Confirming the new deal, Warner Music's Mike Jbara said this: "Working with FreeWheel's powerful technology platform allows us to enhance our online advertising strategy and, along with the brand targeting effort we recently established with Outrigger Media, offers the kind of critical management tools we need to maximise the value of that strategy for our artists. Our goal is to turn our artists' digital footprint into reliable revenue streams for them, and these tools enable us to do that quickly and precisely, while also enabling us to scale our effort across a wide range of genres and sites".

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Universal Music Group's revenues slipped 12% in the last quarter (14% when you account for currency fluctuations), with revenues for the year so far down 5% (8.4% at constant currency). Profits are also down for the third quarter, 34% compared to 2008 and 47% compared to 2007.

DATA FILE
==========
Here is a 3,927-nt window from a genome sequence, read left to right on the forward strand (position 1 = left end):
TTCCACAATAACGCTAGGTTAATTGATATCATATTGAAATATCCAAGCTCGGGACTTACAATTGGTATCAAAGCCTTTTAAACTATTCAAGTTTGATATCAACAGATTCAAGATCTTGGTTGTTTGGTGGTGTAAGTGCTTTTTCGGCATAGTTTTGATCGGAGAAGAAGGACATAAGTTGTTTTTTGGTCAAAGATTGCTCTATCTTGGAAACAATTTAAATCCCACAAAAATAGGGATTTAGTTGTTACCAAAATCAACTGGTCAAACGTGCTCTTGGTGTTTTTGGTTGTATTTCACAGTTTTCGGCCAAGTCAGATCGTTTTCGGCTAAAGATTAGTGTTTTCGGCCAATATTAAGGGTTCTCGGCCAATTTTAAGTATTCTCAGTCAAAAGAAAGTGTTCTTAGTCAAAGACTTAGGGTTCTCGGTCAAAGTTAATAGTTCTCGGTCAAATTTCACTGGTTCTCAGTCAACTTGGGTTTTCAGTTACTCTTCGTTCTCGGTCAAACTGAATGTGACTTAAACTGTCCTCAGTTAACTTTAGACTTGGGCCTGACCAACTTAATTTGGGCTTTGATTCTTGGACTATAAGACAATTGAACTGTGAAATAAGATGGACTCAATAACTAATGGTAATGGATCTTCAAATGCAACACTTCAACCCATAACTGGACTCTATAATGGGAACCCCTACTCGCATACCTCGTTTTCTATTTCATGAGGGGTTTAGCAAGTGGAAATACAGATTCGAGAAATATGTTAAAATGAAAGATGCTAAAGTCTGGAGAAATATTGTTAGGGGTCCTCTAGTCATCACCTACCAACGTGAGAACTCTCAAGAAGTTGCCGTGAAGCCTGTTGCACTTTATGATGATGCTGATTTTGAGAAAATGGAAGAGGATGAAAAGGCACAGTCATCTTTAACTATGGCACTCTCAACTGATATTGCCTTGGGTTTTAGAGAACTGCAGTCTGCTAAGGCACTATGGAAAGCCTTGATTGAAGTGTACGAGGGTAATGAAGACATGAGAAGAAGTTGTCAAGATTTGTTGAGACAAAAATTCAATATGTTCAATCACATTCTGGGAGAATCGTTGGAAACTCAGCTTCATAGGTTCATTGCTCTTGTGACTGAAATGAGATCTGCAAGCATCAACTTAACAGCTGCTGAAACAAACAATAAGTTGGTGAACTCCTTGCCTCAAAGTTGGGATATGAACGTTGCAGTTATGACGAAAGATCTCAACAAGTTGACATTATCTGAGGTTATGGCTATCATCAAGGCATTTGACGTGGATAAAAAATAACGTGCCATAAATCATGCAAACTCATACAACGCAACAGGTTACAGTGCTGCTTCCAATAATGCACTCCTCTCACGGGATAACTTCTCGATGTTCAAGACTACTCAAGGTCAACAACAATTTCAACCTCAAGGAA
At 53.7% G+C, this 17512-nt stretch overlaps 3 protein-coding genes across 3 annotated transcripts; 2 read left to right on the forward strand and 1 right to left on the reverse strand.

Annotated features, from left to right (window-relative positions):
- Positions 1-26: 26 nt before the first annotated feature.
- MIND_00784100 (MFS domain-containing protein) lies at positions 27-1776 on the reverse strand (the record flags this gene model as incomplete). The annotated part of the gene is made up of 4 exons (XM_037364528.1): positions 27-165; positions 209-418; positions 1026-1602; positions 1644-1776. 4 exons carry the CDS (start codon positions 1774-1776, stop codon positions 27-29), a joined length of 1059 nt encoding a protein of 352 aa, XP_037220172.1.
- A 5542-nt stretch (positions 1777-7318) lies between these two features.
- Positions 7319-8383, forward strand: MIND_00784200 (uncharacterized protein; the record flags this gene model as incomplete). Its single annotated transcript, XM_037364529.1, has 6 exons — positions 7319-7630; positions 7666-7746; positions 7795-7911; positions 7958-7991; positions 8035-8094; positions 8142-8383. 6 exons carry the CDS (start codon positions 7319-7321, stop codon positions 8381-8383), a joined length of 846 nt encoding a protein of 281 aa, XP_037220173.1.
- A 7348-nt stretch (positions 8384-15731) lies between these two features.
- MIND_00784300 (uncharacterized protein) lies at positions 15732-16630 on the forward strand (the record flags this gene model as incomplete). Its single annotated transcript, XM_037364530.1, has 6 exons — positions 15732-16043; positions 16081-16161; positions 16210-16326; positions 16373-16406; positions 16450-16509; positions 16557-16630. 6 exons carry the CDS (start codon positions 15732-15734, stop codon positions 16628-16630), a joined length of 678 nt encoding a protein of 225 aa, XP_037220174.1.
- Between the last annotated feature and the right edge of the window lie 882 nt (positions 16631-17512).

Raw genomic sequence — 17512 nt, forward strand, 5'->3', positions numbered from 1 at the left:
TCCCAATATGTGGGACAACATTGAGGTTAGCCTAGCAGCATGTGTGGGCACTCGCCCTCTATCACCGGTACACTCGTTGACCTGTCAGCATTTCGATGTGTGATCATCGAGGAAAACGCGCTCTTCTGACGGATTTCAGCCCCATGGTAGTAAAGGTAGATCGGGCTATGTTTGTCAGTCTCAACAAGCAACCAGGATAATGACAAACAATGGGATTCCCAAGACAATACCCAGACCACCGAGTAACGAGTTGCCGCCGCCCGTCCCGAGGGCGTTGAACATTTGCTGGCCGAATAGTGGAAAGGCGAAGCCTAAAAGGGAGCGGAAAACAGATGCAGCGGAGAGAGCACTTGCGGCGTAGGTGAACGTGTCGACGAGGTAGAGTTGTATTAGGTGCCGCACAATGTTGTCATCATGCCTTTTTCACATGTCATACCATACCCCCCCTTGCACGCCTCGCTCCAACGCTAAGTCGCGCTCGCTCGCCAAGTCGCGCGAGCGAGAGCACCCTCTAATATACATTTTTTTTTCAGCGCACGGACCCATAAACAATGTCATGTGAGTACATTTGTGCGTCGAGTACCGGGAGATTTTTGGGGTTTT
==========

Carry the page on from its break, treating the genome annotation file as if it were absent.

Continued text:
The music major, which has to date been the most resistant to general decline in the record industry, reported its financials as part of parent company Vivendi's latest financial report. At a Vivendi level things were looking rosier, with revenues up 9.8% for the year so far, and profits up 10.3%.

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Following all those job cuts at MySpace, now that other social networking firm, AOL-owned Bebo, has announced some downsizing. It will cut jobs at its UK operation and will stop commissioning new web TV productions, even though its original youth-orientated video programming is the main thing that has won Bebo acclaim.

Confirming cuts are a coming, a spokeswoman for AOL told reporters: "We are in the process of re-aligning the Bebo business and need to make sure that our resources are aligned with our new business mode in order to execute effectively against our future vision and stay competitive. We are therefore required to make some difficult decisions about the future of our organisation and its people in order to stay competitive".

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The chairman of US satellite radio firm Sirius XM has announced he is resigning. Gary Parsons was a founder of XM Radio, and played a key role in the drawn out merger between it and its main rival Sirius.

He will be replaced as chair of Sirius XM by Eddy Hartenstein, publisher and CEO of the LA Times, who has been on the satellite radio firm's board since July 2008.